Canadian Forest Service Publications

Development of dwarf mistletoe (Arceuthobium) infections on western hemlock, shore pine, and western larch. 1971. Smith, R.B. Canadian Journal of Forest Research 1(1): 35-42.

Year: 1971

Issued by: Pacific Forestry Centre

Catalog ID: 28452

Language: English

Availability: PDF (request by e-mail)

Available from the Journal's Web site.
DOI: 10.1139/x71-005

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Abstract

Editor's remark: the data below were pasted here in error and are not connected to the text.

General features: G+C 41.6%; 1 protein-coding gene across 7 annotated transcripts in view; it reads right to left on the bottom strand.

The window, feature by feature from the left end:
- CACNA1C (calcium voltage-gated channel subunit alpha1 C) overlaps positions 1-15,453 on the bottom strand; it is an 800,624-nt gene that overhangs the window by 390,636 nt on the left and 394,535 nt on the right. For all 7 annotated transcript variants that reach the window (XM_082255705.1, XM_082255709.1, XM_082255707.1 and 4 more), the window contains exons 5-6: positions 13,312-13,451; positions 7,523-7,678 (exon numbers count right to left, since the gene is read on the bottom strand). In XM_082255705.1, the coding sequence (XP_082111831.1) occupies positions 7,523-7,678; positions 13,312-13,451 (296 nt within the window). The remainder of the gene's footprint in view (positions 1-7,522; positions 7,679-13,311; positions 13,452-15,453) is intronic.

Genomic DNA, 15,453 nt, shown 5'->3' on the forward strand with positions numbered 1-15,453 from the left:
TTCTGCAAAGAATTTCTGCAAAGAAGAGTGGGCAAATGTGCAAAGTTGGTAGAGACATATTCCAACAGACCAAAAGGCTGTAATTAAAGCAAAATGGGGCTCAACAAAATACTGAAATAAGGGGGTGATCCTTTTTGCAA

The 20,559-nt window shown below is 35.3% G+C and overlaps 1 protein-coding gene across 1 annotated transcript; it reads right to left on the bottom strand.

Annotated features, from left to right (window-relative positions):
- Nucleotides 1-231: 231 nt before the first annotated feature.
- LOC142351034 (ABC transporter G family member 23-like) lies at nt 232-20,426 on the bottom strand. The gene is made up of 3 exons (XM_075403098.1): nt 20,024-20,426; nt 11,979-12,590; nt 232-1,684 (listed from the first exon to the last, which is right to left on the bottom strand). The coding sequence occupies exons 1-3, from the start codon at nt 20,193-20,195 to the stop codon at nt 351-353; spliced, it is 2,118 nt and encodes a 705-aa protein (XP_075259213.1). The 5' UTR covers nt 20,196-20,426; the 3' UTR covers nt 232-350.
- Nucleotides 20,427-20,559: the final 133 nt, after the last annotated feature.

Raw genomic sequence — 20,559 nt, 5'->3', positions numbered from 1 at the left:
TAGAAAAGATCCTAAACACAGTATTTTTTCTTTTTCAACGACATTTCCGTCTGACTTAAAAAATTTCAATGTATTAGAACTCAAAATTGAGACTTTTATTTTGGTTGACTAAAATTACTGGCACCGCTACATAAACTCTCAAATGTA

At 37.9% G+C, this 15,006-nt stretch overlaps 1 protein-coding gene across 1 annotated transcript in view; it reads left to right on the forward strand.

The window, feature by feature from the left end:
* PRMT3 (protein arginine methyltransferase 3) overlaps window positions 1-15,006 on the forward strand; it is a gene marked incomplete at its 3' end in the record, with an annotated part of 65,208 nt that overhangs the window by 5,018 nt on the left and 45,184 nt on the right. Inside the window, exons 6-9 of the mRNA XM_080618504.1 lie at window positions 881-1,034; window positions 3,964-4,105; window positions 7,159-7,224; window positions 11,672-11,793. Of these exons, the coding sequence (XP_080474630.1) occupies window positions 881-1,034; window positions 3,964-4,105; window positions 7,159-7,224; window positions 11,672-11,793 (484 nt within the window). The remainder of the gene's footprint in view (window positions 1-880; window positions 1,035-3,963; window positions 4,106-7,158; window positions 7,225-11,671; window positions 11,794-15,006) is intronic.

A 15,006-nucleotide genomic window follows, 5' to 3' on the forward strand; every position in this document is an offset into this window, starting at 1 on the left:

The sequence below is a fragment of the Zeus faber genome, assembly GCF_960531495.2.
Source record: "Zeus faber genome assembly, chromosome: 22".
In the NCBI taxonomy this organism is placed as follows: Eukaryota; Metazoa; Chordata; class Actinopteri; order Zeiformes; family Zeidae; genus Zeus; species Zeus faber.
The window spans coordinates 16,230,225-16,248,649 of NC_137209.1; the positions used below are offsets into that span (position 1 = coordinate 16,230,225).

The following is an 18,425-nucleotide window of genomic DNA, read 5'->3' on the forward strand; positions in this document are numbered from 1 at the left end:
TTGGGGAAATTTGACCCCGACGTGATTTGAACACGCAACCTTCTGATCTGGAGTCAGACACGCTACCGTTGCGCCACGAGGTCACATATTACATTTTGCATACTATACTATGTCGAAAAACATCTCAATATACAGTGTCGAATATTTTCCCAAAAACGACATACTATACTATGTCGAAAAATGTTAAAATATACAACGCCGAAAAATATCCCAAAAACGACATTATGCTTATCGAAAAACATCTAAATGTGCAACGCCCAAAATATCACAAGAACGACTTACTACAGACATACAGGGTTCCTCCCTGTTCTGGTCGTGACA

Newly dispersed seeds, established infections, and individually tagged shoots of hemlock dwarf mistletoe on western hemlock and shore pine, and established infections and individual shoots of larch mistletoe on western larch were examined periodically for up to 7 years, Infections on hemlock first appeared as swellings, some of which were visible during the first year after seed dispersal. Aerial shoots appeared in the second year. By the end of the third year most infections exhibited both swellings and aerial shoots. On all three hosts, mature mistletoe fruit were produced occasionally in the fourth year but generally not until the fifth year. Most female aerial shoots bore at least one crop of flowers during their existence, however, only half produced mature fruit. Aerial shoots varied in their life span from less than 1 year up to 7 years. The average was 2 to 3 years. One female shoot on larch bore five successive crops of flowers. The fastest longitudinal growth of mistletoe endophytic system occurred on western larch and the slowest was on shore pine. All infections were nonsystemic in that the endophytic system was largely confined to the swollen portions of the hosts.

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